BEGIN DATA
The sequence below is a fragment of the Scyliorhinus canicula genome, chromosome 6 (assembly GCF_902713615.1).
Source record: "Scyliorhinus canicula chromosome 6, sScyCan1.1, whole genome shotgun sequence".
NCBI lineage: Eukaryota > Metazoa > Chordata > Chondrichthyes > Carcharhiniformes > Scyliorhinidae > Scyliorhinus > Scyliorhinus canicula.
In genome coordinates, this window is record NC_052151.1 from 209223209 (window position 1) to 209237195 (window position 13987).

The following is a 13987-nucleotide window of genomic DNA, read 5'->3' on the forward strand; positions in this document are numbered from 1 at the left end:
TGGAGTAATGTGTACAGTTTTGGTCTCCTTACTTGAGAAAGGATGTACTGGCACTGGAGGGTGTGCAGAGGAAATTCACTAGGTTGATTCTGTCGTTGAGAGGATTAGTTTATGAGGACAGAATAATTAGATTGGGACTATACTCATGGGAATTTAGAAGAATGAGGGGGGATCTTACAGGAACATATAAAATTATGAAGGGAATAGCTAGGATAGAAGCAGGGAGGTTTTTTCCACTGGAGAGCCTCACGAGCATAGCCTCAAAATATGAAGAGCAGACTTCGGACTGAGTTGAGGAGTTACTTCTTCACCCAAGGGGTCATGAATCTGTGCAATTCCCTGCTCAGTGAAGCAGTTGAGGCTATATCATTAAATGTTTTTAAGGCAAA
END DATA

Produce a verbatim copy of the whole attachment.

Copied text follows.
The sequence below is a fragment of the Scyliorhinus canicula genome, chromosome 6 (assembly GCF_902713615.1).
Source record: "Scyliorhinus canicula chromosome 6, sScyCan1.1, whole genome shotgun sequence".
NCBI lineage: Eukaryota > Metazoa > Chordata > Chondrichthyes > Carcharhiniformes > Scyliorhinidae > Scyliorhinus > Scyliorhinus canicula.
In genome coordinates, this window is record NC_052151.1 from 209223209 (window position 1) to 209237195 (window position 13987).

The following is a 13987-nucleotide window of genomic DNA, read 5'->3' on the forward strand; positions in this document are numbered from 1 at the left end:
TGGAGTAATGTGTACAGTTTTGGTCTCCTTACTTGAGAAAGGATGTACTGGCACTGGAGGGTGTGCAGAGGAAATTCACTAGGTTGATTCTGTCGTTGAGAGGATTAGTTTATGAGGACAGAATAATTAGATTGGGACTATACTCATGGGAATTTAGAAGAATGAGGGGGGATCTTACAGGAACATATAAAATTATGAAGGGAATAGCTAGGATAGAAGCAGGGAGGTTTTTTCCACTGGAGAGCCTCACGAGCATAGCCTCAAAATATGAAGAGCAGACTTCGGACTGAGTTGAGGAGTTACTTCTTCACCCAAGGGGTCATGAATCTGTGCAATTCCCTGCTCAGTGAAGCAGTTGAGGCTATATCATTAAATGTTTTTAAGGCAAA